- August 2003
- Vol. 4, No. 6
Seeking Causes: Racial Disproportionality in Child Welfare
Though it is well known certain racial and ethnic groups are overrepresented in the child welfare system, the reasons for this are not clear. In September 2002, the Children's Bureau hosted a Research Roundtable on Racial Disproportionality in the Child Welfare System in Washington, DC, to explore this topic further. Seven papers commissioned for that roundtable were recently published in a special issue of Children and Youth Services Review (25:5/6).
By considering the ways in which children both enter and exit the child welfare system, the papers explore a number of possible explanations for racial and ethnic disproportionality. Some of the findings include:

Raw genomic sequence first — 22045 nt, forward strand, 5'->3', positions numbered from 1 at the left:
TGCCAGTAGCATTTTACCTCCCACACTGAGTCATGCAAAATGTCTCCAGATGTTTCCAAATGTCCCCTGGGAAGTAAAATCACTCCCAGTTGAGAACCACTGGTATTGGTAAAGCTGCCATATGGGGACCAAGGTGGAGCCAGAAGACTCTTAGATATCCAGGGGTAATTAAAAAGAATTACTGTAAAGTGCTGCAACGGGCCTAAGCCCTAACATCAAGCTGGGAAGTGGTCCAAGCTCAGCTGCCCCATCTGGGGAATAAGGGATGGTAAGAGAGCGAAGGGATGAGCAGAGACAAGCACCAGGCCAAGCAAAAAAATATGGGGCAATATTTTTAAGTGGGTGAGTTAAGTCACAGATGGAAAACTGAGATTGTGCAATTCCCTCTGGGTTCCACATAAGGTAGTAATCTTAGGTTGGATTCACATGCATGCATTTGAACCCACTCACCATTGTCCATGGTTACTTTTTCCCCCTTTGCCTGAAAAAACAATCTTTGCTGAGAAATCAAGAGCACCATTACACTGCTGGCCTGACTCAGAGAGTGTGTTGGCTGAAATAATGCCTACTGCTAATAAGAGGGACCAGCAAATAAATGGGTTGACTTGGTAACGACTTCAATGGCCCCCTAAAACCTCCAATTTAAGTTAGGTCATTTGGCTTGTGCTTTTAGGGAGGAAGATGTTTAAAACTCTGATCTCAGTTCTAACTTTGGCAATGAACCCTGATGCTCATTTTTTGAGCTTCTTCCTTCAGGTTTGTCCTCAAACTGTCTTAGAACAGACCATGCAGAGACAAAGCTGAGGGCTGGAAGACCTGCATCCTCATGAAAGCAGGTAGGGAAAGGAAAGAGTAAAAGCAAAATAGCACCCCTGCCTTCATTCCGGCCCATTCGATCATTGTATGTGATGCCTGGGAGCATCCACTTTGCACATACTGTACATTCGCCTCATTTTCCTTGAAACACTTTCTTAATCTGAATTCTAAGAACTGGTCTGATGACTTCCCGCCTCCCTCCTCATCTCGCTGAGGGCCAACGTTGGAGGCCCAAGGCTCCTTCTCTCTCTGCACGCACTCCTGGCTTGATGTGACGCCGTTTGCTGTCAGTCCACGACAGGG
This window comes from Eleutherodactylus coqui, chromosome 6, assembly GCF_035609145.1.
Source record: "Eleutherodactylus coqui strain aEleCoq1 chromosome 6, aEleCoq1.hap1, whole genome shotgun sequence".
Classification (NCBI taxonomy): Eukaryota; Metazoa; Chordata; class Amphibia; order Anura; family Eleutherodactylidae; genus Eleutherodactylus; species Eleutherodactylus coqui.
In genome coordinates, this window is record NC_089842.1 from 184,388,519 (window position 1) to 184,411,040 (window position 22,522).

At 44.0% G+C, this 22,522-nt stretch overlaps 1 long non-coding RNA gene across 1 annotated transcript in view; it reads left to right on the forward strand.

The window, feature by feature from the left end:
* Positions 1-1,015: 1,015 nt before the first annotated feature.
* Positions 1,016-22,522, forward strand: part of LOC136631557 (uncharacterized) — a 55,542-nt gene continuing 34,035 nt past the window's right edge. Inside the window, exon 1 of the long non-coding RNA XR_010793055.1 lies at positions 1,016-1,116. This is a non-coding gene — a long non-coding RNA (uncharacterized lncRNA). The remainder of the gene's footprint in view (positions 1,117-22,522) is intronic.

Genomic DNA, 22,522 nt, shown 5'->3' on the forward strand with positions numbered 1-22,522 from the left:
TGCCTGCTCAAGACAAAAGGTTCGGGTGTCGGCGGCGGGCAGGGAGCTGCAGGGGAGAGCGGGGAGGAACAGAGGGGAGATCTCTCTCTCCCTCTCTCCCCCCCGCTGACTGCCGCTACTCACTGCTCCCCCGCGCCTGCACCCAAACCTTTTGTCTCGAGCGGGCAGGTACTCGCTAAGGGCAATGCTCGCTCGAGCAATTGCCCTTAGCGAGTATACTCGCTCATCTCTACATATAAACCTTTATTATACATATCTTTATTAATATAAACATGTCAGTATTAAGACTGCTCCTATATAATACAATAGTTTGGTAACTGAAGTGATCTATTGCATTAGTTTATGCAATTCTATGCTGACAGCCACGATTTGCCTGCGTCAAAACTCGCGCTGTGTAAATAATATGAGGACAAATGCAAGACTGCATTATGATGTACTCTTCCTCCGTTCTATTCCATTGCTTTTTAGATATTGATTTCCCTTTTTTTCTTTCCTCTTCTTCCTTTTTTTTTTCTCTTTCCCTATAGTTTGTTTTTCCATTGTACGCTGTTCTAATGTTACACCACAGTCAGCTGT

- Disproportionality may be more pronounced at some decision-making points (e.g., investigation) than at others (e.g., substantiation) (Fluke, Yuan, Hedderson, Curtis).
- Family structure was found to be significant. Race and ethnicity were found to have a different effect on family reunification rates in two-parent families than in single-parent families (Harris and Courtney).
- Changes in policy and practice may be effective over time in reducing racial and ethnic disproportionalities, particularly those arising from differences in duration of out-of-home care (Wulczyn).
An eighth paper on the topic will appear in a forthcoming issue of Children and Youth Services Review. (Articles can be ordered online at www.sciencedirect.com.) All papers highlight the need for additional research in this area.
Read more about racial disproportionality in child welfare in "Disproportionality in Juvenile Justice System May Have Roots in Child Welfare" in the December 2002/January 2003 issue of Children's Bureau Express.